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SDGs after COVID-19: Actions for a gender-responsive recovery
Wednesday, 8 July 2020
8:00 AM - 9:00 AM
Virtual (New York time)
The COVID-19 pandemic is exposing vulnerabilities in social, political and economic systems, which are amplifying its impact. The crisis is deepening pre-existing inequalities and structural barriers, particularly in relation to women’s limited access to decent work, social protection systems, healthcare services, safe water and sanitation, decent work and digital infrastructure. Rising demand for care will also likely exacerbate inequalities in the gender division of labor, placing a disproportionate burden on women and girls with potential long-term implications for their health, wellbeing and economic empowerment. Responses to COVID-19 are likely to have significant impacts on women’s employment and livelihoods as well as an already beleaguered care economy. Women’s economic and productive lives and their economic and social rights should be front and center within all plans for economic recovery and resilience, in line with the 2030 Agenda for Sustainable Development.
This side event will focus on both immediate and long-term policy actions that are necessary to ensure a gender-responsive recovery to COVID-19 to achieve gender equality and sustainable development. The 2030 Agenda continues to be relevant and provides the roadmap for recovery to address existing inequalities and systemic challenges that have been exacerbated by the pandemic. In particular, the event will focus on gender-responsive economic recovery, the care economy and women’s leadership and participation in COVID-19 responses at all levels.
Speakers will include representatives from Member States, civil society organizations and UN entities.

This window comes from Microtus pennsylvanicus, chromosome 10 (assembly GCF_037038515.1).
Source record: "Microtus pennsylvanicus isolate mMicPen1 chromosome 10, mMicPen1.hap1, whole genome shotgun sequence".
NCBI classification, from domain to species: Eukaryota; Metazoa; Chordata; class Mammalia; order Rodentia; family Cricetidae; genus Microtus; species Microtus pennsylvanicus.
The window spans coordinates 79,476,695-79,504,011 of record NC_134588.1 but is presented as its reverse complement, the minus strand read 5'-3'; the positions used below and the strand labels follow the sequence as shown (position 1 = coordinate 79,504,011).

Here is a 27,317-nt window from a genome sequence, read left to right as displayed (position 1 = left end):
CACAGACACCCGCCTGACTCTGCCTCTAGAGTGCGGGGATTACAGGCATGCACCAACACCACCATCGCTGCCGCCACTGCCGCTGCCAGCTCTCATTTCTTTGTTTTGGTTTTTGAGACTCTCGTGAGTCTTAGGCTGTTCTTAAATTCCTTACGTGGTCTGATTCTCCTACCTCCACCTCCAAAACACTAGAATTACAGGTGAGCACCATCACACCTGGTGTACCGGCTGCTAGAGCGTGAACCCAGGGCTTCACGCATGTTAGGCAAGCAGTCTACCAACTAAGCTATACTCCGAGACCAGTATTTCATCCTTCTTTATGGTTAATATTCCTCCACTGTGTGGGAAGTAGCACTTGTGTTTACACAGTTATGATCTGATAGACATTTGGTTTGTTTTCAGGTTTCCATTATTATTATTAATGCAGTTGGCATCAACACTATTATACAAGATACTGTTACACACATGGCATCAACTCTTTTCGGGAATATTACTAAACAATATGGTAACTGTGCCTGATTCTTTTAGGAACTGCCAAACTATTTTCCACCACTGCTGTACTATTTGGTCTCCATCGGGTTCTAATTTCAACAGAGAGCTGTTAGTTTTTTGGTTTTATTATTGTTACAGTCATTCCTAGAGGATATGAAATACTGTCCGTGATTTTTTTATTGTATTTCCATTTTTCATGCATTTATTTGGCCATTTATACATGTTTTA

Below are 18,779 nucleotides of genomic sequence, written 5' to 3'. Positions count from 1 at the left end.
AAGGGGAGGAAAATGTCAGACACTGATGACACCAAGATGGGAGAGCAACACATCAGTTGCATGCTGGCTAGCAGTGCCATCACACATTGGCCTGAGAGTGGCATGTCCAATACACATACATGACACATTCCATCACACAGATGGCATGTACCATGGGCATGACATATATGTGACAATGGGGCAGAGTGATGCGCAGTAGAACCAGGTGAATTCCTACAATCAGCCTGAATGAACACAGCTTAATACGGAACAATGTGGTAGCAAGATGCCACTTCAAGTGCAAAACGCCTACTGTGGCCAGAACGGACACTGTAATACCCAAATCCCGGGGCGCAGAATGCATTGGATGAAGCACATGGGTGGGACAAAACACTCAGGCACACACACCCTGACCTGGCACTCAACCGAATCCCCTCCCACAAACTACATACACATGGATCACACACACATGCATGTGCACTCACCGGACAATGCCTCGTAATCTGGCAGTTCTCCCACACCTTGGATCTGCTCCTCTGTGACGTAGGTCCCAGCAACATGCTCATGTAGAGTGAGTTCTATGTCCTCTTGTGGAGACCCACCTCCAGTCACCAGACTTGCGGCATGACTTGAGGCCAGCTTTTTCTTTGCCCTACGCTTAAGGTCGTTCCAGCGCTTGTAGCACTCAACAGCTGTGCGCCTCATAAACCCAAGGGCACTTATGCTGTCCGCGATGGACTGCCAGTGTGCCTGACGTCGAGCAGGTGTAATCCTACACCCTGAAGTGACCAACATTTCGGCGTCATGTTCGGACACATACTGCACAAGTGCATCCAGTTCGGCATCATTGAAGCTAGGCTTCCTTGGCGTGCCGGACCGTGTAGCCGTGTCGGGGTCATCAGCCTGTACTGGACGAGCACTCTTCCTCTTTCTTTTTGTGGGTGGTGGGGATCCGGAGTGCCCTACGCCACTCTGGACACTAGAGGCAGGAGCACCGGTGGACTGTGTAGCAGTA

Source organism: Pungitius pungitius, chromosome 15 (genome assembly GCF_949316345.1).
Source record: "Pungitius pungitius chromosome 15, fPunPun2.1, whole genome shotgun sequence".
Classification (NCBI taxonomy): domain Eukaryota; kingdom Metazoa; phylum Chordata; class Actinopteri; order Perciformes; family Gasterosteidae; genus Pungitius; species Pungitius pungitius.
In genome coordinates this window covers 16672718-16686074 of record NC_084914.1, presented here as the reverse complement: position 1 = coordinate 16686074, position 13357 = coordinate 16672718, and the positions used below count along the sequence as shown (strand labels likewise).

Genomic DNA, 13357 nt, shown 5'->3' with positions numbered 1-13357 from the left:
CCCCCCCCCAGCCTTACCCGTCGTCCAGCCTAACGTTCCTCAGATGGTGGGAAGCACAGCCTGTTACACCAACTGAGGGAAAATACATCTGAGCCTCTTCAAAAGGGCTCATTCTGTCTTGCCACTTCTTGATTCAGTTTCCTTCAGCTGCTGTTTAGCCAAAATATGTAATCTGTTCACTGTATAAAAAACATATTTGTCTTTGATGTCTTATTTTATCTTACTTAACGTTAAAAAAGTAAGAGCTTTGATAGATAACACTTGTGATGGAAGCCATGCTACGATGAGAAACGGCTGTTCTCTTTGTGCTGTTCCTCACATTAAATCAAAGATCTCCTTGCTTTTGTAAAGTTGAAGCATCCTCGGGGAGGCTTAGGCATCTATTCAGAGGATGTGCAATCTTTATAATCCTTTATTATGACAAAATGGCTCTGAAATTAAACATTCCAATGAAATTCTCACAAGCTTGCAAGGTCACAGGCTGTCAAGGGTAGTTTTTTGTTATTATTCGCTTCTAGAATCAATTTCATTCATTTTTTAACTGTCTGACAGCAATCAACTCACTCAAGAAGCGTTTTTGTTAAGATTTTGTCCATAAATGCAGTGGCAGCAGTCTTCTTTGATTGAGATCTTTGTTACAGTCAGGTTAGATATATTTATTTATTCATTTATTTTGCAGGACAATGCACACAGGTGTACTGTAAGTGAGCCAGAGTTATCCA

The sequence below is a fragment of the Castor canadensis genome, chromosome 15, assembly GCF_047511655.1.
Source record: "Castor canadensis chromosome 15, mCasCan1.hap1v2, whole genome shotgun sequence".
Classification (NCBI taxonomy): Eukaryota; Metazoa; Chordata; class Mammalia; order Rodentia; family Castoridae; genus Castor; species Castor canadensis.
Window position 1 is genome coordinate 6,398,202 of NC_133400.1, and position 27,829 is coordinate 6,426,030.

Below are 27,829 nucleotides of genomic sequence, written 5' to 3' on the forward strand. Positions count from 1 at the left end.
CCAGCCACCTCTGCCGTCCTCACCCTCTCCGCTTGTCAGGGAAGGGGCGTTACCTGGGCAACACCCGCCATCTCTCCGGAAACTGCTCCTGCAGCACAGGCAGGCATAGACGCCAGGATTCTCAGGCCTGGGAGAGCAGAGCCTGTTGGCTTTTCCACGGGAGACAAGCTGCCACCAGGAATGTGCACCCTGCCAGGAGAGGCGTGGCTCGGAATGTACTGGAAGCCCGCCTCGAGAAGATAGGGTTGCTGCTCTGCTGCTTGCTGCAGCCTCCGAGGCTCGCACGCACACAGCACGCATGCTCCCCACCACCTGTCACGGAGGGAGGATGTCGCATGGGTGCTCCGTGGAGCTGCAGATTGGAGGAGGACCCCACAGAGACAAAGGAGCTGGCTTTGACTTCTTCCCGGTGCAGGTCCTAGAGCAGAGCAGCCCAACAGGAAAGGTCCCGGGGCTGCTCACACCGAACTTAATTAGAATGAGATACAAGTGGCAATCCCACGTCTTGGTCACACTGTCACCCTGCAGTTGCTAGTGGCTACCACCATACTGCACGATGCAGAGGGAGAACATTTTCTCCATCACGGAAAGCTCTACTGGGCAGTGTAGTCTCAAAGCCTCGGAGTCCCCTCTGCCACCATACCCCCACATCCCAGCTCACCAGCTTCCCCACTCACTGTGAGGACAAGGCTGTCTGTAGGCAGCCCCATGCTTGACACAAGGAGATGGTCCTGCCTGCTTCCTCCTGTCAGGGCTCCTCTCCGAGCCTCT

Questions for discussion:
1. What are some temporary actions taken by countries to address the immediate impacts of COVID-19 that should be sustained in the longer-term to tackle pre-existing systemic challenges and gender inequalities? What steps can be taken to mobilize resources and redistribute public expenditures to finance the aforementioned actions in the long-term?
2. What are the preexisting bottle necks, and any emerging ones due to COVID-19, that hinder the specific policy measures and investments necessary to recognize, redistribute and reduce women’s disproportionate burden of unpaid care and domestic work? How can macroeconomic policy be reoriented to build an enabling environment for the care economy for all developed and developing countries?
• Dr. Shabnum Sarfraz, Planning Commission, Ministry of Planning, Development and Special Initiatives, Government of Pakistan
• Pilar Escalante, Undersecretary of Equality Policies, Ministry of Women, Gender and Diversities, Government of Argentina
• Laura Turquet, Policy Advisor, Research and Data, UN Women
• Natalia Karbowska, Director of Strategic Development, Ukrainian Women’s Fund
• Olabukunola Williams, Executive Director, Education As A Vaccine
Moderator: Tom Woodroffe, Minister Counsellor, Permanent Mission of the United Kingdom to the United Nations